Annan calls for urgent actions to improve Rakhine
The Annan Commission recommended a slew of measures to stem the recurring cycles of violence, poverty and radicalisation in Rakhine, which if unchecked could spiral into a bigger national security threat.
FORMER UN secretary general Kofi Annan on Thursday urged the government to take urgent actions on citizenship, freedom of movement and verification issues to ease tensions in Rakhine State, warning that failure to do so could lead to more violence and radicalisation among the Muslim minority population.
“Unless concerted action – led by the government and aided by all sectors of the government and society – is taken soon, we risk the return of another cycle of violence and radicalisation, which will further deepen the chronic poverty that afflicts Rakhine State,” Annan, who chairs the Advisory Commission on Rakhine State, said in a press briefing in Yangon.
The commission underscored the need to review the 1982 citizenship law, to accelerate citizenship verification process, and to clarify status of those whose citizenship application were denied.
The commission on Wednesday presented its final report that consisted almost 88 recommendations the Myanmar government can take to improve the situation in Rakhine, parts of which have been wracked by communal violence since 2012.
Senior General Min Aung Hlaing, Commander in Chief of the Defence Services, told Annan on Wednesday that Bengalis must register with the process of verification as a necessary step in verifying citizenship.
He stressed that the process of verification must be in accordance with 1982 citizenship law.
The commission report said several government policies related to citizenship verification, rights and equality before the law, documentation and the internally displaced and freedom of movement have affected “the Muslim population disproportionally.”
“The commission has put forward honest and constructive recommendations which we know will create debate,” Annan said.
“However, if adopted and implemented in the spirit in which they were conceived, I firmly believe that our recommendations, along with those of our interim report, can trace a path to lasting peace, development and respect for the rule of law in Rakhine State,” he added.
The commission’s recommendations have emphasised on economic and social development, citizenship, freedom of movement, issue of rights and access to justice.
“The situation on the ground could worsen if the government does not implement the recommendations,” said Annan.
He added that the responsibility for the implementations of the recommendations lies with the government, institutions and the people.
“We are advisory and we advised the recommendation. We will not force to implement the recommendations,” Annan said.
The commission urged the government to establish a “ministerial-level” appointment solely to coordinate the government policy on Rakhine State and ensure the effective implementation of the commission’s recommendations.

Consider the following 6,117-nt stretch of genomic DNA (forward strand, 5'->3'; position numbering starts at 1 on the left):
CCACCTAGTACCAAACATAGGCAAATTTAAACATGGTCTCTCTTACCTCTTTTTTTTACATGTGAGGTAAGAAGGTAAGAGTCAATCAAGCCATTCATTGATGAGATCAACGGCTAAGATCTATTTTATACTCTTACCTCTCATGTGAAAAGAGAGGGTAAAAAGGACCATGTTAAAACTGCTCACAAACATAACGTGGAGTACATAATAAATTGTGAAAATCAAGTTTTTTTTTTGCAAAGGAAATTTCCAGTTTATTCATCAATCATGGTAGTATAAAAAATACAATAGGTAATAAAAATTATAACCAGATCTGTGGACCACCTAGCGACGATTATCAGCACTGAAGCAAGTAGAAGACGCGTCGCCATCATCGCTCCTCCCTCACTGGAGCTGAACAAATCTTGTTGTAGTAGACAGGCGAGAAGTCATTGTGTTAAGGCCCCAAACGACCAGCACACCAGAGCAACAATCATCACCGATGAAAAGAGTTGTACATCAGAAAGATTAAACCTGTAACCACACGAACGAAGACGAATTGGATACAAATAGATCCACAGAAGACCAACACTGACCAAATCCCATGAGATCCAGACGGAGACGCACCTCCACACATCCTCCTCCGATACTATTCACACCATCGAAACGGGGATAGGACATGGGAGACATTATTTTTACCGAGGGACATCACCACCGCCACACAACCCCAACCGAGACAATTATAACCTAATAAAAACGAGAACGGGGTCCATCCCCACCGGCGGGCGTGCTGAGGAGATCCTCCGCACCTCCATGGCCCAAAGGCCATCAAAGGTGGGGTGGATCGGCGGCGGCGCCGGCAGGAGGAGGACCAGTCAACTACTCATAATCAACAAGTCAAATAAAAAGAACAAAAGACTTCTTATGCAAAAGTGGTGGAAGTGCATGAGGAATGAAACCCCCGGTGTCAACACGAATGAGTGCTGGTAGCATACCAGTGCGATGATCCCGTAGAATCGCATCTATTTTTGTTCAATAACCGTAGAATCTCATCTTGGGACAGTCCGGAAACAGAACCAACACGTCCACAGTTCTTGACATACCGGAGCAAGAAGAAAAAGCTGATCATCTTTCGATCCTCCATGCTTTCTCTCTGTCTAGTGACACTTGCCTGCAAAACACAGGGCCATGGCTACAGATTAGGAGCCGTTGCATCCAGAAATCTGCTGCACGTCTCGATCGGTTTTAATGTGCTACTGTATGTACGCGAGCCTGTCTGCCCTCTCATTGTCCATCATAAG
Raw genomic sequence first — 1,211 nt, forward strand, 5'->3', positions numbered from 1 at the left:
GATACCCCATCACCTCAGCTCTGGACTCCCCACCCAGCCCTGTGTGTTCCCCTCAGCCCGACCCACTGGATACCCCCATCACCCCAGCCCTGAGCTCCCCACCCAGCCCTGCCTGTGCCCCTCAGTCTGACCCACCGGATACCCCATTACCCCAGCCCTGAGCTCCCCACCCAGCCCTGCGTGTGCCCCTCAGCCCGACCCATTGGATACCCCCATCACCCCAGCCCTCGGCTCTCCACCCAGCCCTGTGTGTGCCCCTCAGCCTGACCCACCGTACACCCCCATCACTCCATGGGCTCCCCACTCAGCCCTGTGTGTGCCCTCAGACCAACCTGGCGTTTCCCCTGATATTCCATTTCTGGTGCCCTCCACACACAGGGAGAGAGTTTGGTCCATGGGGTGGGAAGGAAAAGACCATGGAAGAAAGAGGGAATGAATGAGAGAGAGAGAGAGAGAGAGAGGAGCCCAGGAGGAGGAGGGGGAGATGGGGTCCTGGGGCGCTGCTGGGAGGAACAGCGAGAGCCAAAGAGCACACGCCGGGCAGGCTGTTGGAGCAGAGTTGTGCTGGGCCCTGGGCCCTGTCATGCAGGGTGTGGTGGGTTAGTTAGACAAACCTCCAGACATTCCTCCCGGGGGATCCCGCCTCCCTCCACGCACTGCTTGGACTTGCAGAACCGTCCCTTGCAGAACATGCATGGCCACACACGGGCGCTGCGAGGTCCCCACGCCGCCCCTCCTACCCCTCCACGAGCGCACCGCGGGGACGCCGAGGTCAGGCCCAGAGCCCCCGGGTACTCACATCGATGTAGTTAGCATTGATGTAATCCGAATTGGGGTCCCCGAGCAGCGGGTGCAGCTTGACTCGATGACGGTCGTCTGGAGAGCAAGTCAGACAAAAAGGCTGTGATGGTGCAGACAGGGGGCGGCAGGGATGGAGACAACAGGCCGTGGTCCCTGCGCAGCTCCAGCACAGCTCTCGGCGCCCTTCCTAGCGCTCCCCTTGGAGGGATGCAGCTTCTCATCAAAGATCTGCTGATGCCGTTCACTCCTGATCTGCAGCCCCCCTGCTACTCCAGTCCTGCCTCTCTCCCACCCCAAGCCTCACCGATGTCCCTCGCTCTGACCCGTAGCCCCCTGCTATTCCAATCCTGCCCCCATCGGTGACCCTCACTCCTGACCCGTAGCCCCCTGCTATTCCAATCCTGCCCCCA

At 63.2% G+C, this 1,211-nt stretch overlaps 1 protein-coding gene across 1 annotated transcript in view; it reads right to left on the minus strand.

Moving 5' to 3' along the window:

“The appointee should be supported by a permanent and well-staffed secretariat, which will be an integral part of the Central Committee on Implementation of Peace and Development in Rakhine State and support its work,” Annan said.
The report is the outcome of over 150 consultations and meetings held by the Advisory Commission since its launch in September 2016.
The UN welcomed the release of the comprehensive report of the Advisory Commission on Rakhine State and said it stands ready to support the government’s implementation of the recommendations for the betterment of all communities in the state.
“We look forward to reviewing the report’s recommendations. In the meantime, we would like to acknowledge again the significance of the government’s establishment of this commission and the importance of its mandate to analyse the situation of all communities in Rakhine State and draft recommendations toward conflict prevention, reconciliation, institution building, development and humanitarian services,” the UN statement said.
Phil Robertson, deputy director for Asia at Human Rights Watch, said the commission has put its finger on a key issue when it focuses on formal and informal restrictions on freedom of movement and the cascading, highly damaging impact those have on human rights, ability to earn a living, and access to basic services.
He added, unless the Myanmar government can break the lock that Rakhine extremists and corrupt officials have on whether people can move for economic and social purposes, many of the other reforms will likely fail.
“The commission’s straightforward approach to the thorny issues of statelessness, ethnicity and vulnerability to rights abuses is really about making the best of a very bad situation. The Myanmar government has promised to faithfully implement the recommendations of the commission and this will be the key test of that commitment,” he said.
Meanwhile, the Burmese Rohingya Organisation UK said they welcome the recommendations made by the commission, but we are concerned whether the Nld-led government will actually implement them, and call on the international community to ensure that the recommendations are implemented as quickly as possible.
“At the top of the government’s agenda should be the revising of the 1982 Citizenship Law in line with “international standards and treaties to ensure full and unimpeded humanitarian access… to all communities in Rakhine State,” said the statement.